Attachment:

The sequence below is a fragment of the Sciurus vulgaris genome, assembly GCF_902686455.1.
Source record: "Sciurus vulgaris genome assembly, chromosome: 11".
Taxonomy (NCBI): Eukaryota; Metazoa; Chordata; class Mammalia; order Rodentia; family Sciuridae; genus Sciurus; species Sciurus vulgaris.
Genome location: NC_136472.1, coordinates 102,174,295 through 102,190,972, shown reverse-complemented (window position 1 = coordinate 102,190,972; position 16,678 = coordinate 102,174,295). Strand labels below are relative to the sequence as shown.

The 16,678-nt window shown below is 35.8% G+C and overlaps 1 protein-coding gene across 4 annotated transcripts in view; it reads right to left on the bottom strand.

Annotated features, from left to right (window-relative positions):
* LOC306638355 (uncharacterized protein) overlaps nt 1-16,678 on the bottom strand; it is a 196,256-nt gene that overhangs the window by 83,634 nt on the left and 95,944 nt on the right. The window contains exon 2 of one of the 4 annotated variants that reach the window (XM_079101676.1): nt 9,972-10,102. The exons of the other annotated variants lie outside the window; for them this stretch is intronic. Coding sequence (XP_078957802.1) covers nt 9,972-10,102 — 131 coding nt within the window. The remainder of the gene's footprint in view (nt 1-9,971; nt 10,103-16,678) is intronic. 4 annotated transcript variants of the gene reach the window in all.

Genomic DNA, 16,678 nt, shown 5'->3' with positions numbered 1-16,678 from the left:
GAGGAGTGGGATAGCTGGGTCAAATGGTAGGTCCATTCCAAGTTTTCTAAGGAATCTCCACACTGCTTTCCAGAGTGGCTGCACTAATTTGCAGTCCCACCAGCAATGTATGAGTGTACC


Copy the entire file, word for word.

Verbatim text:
The sequence below is a fragment of the Sciurus vulgaris genome, assembly GCF_902686455.1.
Source record: "Sciurus vulgaris genome assembly, chromosome: 11".
Taxonomy (NCBI): Eukaryota; Metazoa; Chordata; class Mammalia; order Rodentia; family Sciuridae; genus Sciurus; species Sciurus vulgaris.
Genome location: NC_136472.1, coordinates 102,174,295 through 102,190,972, shown reverse-complemented (window position 1 = coordinate 102,190,972; position 16,678 = coordinate 102,174,295). Strand labels below are relative to the sequence as shown.

The 16,678-nt window shown below is 35.8% G+C and overlaps 1 protein-coding gene across 4 annotated transcripts in view; it reads right to left on the bottom strand.

Annotated features, from left to right (window-relative positions):
* LOC306638355 (uncharacterized protein) overlaps nt 1-16,678 on the bottom strand; it is a 196,256-nt gene that overhangs the window by 83,634 nt on the left and 95,944 nt on the right. The window contains exon 2 of one of the 4 annotated variants that reach the window (XM_079101676.1): nt 9,972-10,102. The exons of the other annotated variants lie outside the window; for them this stretch is intronic. Coding sequence (XP_078957802.1) covers nt 9,972-10,102 — 131 coding nt within the window. The remainder of the gene's footprint in view (nt 1-9,971; nt 10,103-16,678) is intronic. 4 annotated transcript variants of the gene reach the window in all.

Genomic DNA, 16,678 nt, shown 5'->3' with positions numbered 1-16,678 from the left:
GAGGAGTGGGATAGCTGGGTCAAATGGTAGGTCCATTCCAAGTTTTCTAAGGAATCTCCACACTGCTTTCCAGAGTGGCTGCACTAATTTGCAGTCCCACCAGCAATGTATGAGTGTACC